Monday, August 18, 2014

Firefox OS is a developer's best friend

Up until recently I wasn't able to appreciate the full potential of a Firefox OS phone. I only looked at it as a consumer product, a cheap way for people in developing countries to get access to the internet. I had never considered its potential as a tool for hackers and developers.

So here is my use case: I own 2 prepaid SIMs for which I regularly run over my internet quota. Vodafone has a promotion where it offers you 2Mb for every call you give or receive, that is over one minute long. The problem is, I don't really talk for more than 20 minutes each month. So, as the bright engineer that I am, I've come up with a plan. Since I have unlimited calls between my two prepaid SIMs, why not have them call each other, and farm some megabytes.

Here is where Firefox OS comes in. It's insanely easy for me to script together some code that would call a number, wait for 60 seconds, end the call and call again.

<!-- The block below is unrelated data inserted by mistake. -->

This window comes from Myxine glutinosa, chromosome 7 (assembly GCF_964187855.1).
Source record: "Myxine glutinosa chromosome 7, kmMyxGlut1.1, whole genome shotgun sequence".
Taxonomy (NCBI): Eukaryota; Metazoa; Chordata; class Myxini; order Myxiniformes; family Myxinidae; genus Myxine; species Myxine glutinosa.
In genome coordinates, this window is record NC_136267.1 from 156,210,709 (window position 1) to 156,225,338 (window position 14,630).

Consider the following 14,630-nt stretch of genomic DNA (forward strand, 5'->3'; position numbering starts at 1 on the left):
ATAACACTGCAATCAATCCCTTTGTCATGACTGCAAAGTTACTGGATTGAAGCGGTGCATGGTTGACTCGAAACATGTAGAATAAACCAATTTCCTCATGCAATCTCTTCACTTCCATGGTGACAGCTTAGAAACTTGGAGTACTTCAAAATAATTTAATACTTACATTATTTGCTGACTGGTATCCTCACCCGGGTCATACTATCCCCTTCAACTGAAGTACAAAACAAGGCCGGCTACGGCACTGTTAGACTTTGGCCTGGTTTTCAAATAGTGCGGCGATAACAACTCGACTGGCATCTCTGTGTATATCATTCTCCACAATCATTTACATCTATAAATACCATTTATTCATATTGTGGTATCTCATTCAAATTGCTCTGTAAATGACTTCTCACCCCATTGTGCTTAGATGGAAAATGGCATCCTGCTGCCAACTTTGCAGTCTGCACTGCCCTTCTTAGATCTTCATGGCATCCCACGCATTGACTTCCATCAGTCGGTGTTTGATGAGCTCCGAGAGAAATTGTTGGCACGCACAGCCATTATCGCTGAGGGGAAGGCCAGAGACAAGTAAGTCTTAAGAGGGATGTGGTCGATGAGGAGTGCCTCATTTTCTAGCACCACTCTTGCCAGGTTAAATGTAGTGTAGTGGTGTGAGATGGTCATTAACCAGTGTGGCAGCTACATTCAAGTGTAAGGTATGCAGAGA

function start() {
    navigator.mozTelephony.dial('07XXXXXXXX'); // Call the phone number
    setTimeout(stop, 63*1000); // Stop the call in 63 seconds
}

function stop() {
    navigator.mozTelephony.calls[0].hangUp(); // Hang up
    setTimeout(start, 3*1000); // Call back again in another 3 seconds
}

start();

I just opened the App Manager, and pasted the code into the Usage app console. Then I left it running for about one night, and got around 1.5 Gb of traffic. (The max I can get is 2.5 Gb) Pretty nice, right? One of the problems in this setup, is that I needed to download an app on my Android phone, to answer incoming calls automatically. I went with AutoAnswer, but wasn't really happy with the permission settings the app required. This is another way Firefox OS kicks Android's app. It has a way better permissions system, where each app asks for each permission, and can still function if you don't allow it.

So there it is. With less than 10 lines of code, I was able to make use of the phone's capabilities in a very cool way. That was way easier and much more fun than anything I could do with my Raspberry Pi. Soon, with the launch of a device that costs around 25$, it will be even cheaper than a RPi. And I can only imagine what I could do with the the available camera and wireless capabilities.